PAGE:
Apple's foldable iPhone could have a way to see your notifications when shut
A foldable iPhone could provide visual notifications of messages and calls while closed up, with the display allowing for part of the screen to remain visible despite being folded shut.
Apple has been long rumored to be working on some form of foldable iPhone or other device, with it investing and researching related technologies for quite a few years. Despite the work, Apple has so far declined from offering products that include a flexible display that can be folded in sections.
This hasn't stopped its competitors from doing so, but the early releases in the field of foldable devices have had their issues. Not every problem folding devices have relate to stress and wear from folding, as sometimes the issue is usability.
One of the advantages of a foldable mobile device is that it can save space in a user's pocket, by folding in half. The move also helps protect the display, but it simultaneously makes the device harder to use in some situations when closed up, simply because the screen cannot be seen.
A viewable screen is useful for more than active usage, such as by displaying notifications with visual indicators without the user needing to unlock the device or to play a noisy ringtone. This also has an accessibility element, as people with hearing impairments will rely more on visual notifications.
In a patent granted by the US Patent and Trademark Office on Tuesday titled "Foldable electronic device with exposed display region," Apple suggests a fix to the potential problem by ensuring that there is always a part of the display on view, even when folded up.
While this could be performed by shifting the point of a fold off the center line of the display, Apple proposes quite different ideas, namely versions that do not rely on the creation of a rectangular flexible display. Instead, many of Apple's concepts revolve around the production of a screen with an extra tab section.
For example, for a book-style folding display, the device could have a taller display on only one side. When closed, this taller tab at the top will still be visible, while the rest of the screen is out of view.
A more exotic example is a dual-fold display, where a landscape-orientation screen has folding points at the quarter and three-quarter points of its length. An extra tab extending the display out running along the middle section of its length would provide a similar visible portion while it is closed up, with the extreme ends of the display folding inward to meet the center line.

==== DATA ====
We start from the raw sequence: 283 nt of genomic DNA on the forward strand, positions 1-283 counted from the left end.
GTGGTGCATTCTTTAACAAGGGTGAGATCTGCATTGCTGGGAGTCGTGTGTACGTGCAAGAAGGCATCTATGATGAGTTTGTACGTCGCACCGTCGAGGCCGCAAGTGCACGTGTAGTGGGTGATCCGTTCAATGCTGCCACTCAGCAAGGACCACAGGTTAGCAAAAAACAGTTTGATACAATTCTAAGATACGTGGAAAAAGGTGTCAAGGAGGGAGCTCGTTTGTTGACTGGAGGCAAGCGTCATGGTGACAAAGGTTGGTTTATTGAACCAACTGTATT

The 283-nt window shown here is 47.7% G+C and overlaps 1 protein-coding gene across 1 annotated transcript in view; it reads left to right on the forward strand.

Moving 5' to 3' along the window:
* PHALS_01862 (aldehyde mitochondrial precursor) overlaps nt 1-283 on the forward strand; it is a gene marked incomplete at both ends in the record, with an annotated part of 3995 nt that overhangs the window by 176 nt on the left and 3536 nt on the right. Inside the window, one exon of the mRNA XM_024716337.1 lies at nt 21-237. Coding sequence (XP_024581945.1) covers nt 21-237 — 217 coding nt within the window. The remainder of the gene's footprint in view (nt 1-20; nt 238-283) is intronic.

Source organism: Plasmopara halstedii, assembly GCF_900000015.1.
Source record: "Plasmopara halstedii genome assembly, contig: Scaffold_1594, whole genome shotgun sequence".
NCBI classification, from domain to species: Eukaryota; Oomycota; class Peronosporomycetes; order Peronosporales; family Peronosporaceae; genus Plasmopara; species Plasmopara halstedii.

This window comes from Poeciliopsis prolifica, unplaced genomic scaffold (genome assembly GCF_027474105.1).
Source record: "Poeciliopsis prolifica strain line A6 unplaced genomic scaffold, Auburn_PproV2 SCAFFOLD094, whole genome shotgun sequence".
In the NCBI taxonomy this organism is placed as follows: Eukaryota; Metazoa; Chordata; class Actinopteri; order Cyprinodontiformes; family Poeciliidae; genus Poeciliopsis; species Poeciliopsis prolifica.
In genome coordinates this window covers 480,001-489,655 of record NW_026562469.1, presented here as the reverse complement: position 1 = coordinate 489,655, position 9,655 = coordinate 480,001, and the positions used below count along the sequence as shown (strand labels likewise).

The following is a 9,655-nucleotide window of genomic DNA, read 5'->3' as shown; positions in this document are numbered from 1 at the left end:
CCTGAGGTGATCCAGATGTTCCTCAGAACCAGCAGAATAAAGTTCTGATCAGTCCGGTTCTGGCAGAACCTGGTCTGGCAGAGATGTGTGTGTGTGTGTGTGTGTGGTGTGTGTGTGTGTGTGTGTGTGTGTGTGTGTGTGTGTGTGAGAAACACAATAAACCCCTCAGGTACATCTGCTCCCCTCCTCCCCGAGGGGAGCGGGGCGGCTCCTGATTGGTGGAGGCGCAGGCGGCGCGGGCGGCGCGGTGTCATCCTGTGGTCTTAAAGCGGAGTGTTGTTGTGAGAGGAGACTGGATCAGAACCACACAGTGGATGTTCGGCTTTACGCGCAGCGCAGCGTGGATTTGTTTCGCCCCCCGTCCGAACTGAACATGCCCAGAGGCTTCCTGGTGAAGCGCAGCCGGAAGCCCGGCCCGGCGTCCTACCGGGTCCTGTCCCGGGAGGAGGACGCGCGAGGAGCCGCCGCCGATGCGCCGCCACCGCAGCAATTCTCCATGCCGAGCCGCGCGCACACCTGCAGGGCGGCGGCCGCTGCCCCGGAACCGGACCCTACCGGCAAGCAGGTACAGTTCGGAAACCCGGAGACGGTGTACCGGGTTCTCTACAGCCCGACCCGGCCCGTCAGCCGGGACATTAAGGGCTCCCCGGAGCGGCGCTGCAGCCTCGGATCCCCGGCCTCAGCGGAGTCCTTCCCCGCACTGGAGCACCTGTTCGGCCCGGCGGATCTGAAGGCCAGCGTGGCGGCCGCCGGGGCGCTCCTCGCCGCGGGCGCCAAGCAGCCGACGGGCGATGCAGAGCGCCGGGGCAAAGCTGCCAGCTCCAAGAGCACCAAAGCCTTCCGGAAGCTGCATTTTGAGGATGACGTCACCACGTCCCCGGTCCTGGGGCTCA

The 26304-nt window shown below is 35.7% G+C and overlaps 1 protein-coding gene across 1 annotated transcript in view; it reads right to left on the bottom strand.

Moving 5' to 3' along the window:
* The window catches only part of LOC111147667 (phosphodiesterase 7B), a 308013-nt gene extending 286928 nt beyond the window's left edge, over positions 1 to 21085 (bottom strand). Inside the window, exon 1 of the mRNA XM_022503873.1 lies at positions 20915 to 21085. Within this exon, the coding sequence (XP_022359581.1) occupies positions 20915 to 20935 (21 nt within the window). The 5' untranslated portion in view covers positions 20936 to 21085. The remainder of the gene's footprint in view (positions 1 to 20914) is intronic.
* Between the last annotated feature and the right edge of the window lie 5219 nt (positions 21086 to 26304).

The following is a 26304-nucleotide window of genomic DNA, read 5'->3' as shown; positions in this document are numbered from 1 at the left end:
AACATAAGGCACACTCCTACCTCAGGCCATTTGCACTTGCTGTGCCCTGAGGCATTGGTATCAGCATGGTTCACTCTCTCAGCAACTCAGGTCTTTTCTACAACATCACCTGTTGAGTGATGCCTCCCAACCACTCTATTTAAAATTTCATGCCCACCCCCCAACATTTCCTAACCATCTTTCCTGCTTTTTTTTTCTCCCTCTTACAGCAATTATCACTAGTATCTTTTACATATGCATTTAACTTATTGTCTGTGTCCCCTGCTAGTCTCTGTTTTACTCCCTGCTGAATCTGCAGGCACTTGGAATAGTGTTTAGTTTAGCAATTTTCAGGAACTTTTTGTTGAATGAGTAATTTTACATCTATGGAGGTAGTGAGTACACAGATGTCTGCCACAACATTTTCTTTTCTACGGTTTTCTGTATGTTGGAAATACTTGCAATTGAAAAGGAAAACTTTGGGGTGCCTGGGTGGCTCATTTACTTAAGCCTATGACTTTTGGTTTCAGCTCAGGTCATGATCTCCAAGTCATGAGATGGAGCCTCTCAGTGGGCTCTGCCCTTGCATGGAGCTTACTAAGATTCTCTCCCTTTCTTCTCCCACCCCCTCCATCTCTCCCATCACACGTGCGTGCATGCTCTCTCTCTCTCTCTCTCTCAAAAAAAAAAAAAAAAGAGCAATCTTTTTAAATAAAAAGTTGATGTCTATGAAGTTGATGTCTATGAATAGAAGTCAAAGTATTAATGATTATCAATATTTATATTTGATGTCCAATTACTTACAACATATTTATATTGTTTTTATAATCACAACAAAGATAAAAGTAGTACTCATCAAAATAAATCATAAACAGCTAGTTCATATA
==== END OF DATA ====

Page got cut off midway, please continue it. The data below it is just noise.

To make the device more useful while closed, Apple includes claims where the extra display strip also house components for cameras, speakers, ambient light sensors, and touch sensors.
While the exposed extra tab of screen may make for an unusual display for normal use, Apple also offers the idea that the extra strip could simply run down the side of the device instead of being used as part of the main display interface. This is a concept that has been done before, such as with Samsung's Galaxy Note Edge.
The patent lists its inventors as Paul S. Drzaic and Hoon Sik Kim. Both have been involved with display patent applications in the past, including stretchable displays and substrates, scroll-like screens, and pressable flexible displays.
Apple files numerous patent applications on a weekly basis, but while the existence of a patent filing indicates areas of interest for Apple's research and development efforts, it doesn't guarantee a future product or service will actively use the concept.
Apple has a long history of flexible display patents, covering a number of key areas. For the display itself, Apple has come up with ways to reduce fatigue on the flexible section by using a larger bend radius, ways to create screens that are able to withstand bending by combining materials, and foldable covers to protect both the screen and the device itself.
Research has also extended to flexible batteries, allowing for the device to be powered without sacrificing battery life by accounting for the bend.